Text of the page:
Finally the framebuilder cold bends the fork blade into a curve. So if the fork is bent slightly in a front end crash, and re-straightened (Cold.) by a skilled person with the right tools and know-how. Why should that compromise the integrity of the fork?

Of course I am not advocating you bend and re-straighten a fork more than once, but that is the beauty of steel. It will rarely fail suddenly, and when it does it can be fixed quite easily.


Reader Comments (12)

" A good steel frame will last fifty years or more". I'm hoping on much more as my 1970s bikes are earmarked for my youngest sons. Yes I have pampered a few, ridden them lightly and only take them out for easy Sunday rides in nice weather.

These frame lessons are great, keep them coming.

December 14, 2015 | Unregistered CommenterJack

Your comments regarding metal grains and cracking hit home. As a former Navy pilot my engines relied on turbine blades that were (literally) grown from a single crystal of steel. Monocrystalline blades were incredibly strong with minimal thermal creep and the ability to last tens of thousands of hours bathed in exceptionally hot gases. Think how amazing it would be if we could "grow" steel tubes that were composed of a single crystal of steel. Welding with possibly overheating? Never a problem.

Technology marches on.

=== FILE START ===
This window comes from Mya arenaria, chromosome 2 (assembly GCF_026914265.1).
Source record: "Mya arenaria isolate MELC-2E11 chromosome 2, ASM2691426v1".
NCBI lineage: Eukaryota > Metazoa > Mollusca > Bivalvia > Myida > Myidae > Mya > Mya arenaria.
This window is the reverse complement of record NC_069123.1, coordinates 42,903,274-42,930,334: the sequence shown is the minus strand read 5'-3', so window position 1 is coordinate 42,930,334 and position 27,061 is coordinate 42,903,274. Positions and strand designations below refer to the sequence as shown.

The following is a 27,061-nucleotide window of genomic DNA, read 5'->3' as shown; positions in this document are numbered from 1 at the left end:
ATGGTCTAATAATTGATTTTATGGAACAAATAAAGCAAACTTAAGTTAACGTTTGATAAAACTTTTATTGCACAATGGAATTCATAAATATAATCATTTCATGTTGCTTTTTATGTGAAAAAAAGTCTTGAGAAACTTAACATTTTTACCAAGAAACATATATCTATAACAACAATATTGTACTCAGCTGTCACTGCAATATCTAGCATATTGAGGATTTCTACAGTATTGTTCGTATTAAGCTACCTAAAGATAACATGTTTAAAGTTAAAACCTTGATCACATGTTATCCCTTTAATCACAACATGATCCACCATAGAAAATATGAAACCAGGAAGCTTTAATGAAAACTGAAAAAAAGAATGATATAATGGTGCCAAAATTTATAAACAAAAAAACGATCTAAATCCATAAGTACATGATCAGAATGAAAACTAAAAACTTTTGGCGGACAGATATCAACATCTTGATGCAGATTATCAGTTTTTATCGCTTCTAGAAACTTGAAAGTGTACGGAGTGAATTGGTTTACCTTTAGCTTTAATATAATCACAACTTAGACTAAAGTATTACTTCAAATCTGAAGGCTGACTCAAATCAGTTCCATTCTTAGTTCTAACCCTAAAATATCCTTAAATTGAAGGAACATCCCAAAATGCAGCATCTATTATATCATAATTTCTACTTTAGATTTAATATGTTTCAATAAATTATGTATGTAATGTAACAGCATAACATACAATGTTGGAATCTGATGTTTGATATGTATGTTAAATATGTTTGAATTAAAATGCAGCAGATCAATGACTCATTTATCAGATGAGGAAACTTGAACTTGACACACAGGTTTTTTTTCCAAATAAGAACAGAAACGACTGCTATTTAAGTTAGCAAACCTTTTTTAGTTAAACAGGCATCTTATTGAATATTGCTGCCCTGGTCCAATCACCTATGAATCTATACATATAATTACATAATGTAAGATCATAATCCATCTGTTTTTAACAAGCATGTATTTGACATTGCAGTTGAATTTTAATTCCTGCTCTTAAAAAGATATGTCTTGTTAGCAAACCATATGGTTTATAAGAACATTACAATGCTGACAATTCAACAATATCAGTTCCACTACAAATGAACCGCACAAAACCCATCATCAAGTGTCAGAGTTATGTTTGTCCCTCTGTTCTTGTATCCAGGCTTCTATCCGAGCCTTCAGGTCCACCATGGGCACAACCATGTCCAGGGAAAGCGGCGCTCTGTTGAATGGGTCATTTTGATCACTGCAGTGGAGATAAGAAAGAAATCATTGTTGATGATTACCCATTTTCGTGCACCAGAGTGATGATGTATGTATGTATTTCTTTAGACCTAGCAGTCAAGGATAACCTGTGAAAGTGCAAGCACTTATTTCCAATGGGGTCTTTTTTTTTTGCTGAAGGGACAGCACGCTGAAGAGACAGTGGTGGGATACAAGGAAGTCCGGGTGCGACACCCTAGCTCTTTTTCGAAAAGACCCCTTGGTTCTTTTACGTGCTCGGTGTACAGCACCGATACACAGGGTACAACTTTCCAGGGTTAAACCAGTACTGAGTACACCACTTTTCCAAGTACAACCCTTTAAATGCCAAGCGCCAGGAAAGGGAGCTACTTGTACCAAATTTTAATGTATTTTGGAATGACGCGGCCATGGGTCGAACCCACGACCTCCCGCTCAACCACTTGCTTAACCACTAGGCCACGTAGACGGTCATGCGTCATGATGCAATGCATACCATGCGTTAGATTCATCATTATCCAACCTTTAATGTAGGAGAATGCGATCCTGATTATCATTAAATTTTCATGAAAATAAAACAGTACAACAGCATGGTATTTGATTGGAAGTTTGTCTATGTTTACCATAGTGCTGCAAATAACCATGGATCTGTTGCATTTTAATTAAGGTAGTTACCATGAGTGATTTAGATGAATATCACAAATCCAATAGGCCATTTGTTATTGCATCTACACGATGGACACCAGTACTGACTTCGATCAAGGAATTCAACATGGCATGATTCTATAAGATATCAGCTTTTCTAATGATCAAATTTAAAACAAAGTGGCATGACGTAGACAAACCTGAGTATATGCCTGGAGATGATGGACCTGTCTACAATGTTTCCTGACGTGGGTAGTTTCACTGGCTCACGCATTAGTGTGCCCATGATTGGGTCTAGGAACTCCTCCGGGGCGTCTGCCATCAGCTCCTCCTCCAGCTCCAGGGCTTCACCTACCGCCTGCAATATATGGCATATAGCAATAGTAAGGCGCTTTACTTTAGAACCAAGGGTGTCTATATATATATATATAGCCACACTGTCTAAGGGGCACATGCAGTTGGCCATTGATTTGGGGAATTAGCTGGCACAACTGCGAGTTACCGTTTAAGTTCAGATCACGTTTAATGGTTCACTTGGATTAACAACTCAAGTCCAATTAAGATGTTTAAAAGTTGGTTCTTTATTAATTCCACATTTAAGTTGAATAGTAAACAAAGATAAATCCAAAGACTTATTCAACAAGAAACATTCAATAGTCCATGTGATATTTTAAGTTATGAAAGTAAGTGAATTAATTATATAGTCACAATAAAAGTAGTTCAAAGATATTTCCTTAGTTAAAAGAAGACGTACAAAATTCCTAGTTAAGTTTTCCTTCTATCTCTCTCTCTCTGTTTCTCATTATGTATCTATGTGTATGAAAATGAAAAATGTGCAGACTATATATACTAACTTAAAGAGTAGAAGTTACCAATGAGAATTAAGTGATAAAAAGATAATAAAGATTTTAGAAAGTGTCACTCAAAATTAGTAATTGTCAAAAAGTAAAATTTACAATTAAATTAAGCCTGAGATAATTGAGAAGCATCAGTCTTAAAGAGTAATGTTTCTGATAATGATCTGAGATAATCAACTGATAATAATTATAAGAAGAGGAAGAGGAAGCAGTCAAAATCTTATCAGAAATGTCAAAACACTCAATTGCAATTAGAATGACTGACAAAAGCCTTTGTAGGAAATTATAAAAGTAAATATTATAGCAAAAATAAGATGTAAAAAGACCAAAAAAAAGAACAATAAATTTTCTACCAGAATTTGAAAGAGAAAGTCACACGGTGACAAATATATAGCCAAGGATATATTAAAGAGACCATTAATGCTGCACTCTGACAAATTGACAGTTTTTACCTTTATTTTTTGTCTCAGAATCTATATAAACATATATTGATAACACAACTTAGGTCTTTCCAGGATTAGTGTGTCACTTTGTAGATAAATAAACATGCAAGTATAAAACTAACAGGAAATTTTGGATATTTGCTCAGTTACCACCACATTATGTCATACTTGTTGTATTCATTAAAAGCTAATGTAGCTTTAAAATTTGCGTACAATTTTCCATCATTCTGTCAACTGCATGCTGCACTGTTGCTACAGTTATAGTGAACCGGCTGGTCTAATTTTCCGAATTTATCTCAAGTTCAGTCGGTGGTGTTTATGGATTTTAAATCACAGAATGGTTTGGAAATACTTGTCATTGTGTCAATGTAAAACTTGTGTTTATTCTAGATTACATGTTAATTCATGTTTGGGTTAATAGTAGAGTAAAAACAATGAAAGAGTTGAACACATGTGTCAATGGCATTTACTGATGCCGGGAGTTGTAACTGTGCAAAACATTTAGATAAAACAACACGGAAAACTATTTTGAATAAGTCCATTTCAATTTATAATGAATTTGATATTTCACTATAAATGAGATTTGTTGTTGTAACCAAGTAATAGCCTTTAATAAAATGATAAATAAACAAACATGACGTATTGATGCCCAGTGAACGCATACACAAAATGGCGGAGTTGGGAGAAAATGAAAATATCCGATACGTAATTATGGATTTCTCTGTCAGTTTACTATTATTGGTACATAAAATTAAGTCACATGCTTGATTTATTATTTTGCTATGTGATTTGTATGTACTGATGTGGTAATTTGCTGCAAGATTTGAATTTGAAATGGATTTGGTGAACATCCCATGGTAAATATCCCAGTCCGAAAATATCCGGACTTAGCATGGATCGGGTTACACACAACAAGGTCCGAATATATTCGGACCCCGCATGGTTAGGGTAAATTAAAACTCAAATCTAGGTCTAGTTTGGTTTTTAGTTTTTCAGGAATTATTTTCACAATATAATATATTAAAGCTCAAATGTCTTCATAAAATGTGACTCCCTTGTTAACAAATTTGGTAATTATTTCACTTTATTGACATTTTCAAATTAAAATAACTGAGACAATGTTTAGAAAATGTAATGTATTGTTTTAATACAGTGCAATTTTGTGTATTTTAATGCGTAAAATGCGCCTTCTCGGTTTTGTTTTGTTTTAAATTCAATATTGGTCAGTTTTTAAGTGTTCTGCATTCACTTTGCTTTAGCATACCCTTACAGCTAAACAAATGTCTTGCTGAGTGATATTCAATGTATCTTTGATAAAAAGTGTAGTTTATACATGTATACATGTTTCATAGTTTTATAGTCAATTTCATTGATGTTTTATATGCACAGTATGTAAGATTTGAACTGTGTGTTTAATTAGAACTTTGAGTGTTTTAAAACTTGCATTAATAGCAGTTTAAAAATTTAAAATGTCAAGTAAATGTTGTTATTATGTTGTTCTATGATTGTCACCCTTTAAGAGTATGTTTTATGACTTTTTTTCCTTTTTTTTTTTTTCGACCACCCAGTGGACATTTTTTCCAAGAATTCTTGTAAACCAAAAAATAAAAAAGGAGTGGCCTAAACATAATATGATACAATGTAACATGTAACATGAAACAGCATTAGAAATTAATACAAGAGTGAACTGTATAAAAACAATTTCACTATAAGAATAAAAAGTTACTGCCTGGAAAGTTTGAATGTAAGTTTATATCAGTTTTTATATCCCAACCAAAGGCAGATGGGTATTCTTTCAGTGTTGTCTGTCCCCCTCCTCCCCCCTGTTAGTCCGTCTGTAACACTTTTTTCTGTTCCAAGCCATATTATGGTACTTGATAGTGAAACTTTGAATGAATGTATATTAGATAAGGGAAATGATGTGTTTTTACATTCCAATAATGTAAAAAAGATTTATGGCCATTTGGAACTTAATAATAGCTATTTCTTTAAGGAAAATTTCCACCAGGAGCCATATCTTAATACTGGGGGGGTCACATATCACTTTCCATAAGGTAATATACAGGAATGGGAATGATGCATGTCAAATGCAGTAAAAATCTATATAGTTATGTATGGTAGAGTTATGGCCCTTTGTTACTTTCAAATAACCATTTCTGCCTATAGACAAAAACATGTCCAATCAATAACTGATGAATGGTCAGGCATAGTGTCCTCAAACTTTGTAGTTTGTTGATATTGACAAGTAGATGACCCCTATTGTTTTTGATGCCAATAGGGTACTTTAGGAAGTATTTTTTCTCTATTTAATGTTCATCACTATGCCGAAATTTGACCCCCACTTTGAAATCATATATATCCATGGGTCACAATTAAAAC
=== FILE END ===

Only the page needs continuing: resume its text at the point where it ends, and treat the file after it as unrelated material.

December 14, 2015 | Unregistered CommenterJames Thurber

One of the beauties of steel is that the underlying crystal structure is cubic, and with each grain having a random orientation this results in a materiel with the same properties in all directions, even when the grains are elongated in one direction (this is not true with Ti, but that is another discussion).
Dave's observation is partially correct, in that you don't want to stress the most highly loaded areas of a joint. The abrupt and concentrated heating to tack is tough on the metal, and you also risk not having the best joint there. Sometimes it is difficult to reflow the tack braze and you end up with a less than prefect joint.
As Dave points out the bottom side where the down tube meets the head tube is the most highly stressed point in a frame, and it doesn't take much impact to show it.
The frame in question in the original quote did suffer an impact, though not an extreme one. It had been designed to have the bossed in the heavy sections and the down tube was installed backwards (there is one tube company that marks the end that you cut).
This whole discussion points out one key reason why we like steel frames, damage tolerance. Their combination of fatigue resistance and impact toughness result in a frame that can tolerate and absorb damage without catastrophic failure. And that gives me great comfort.

December 14, 2015 | Unregistered Commenteredstainless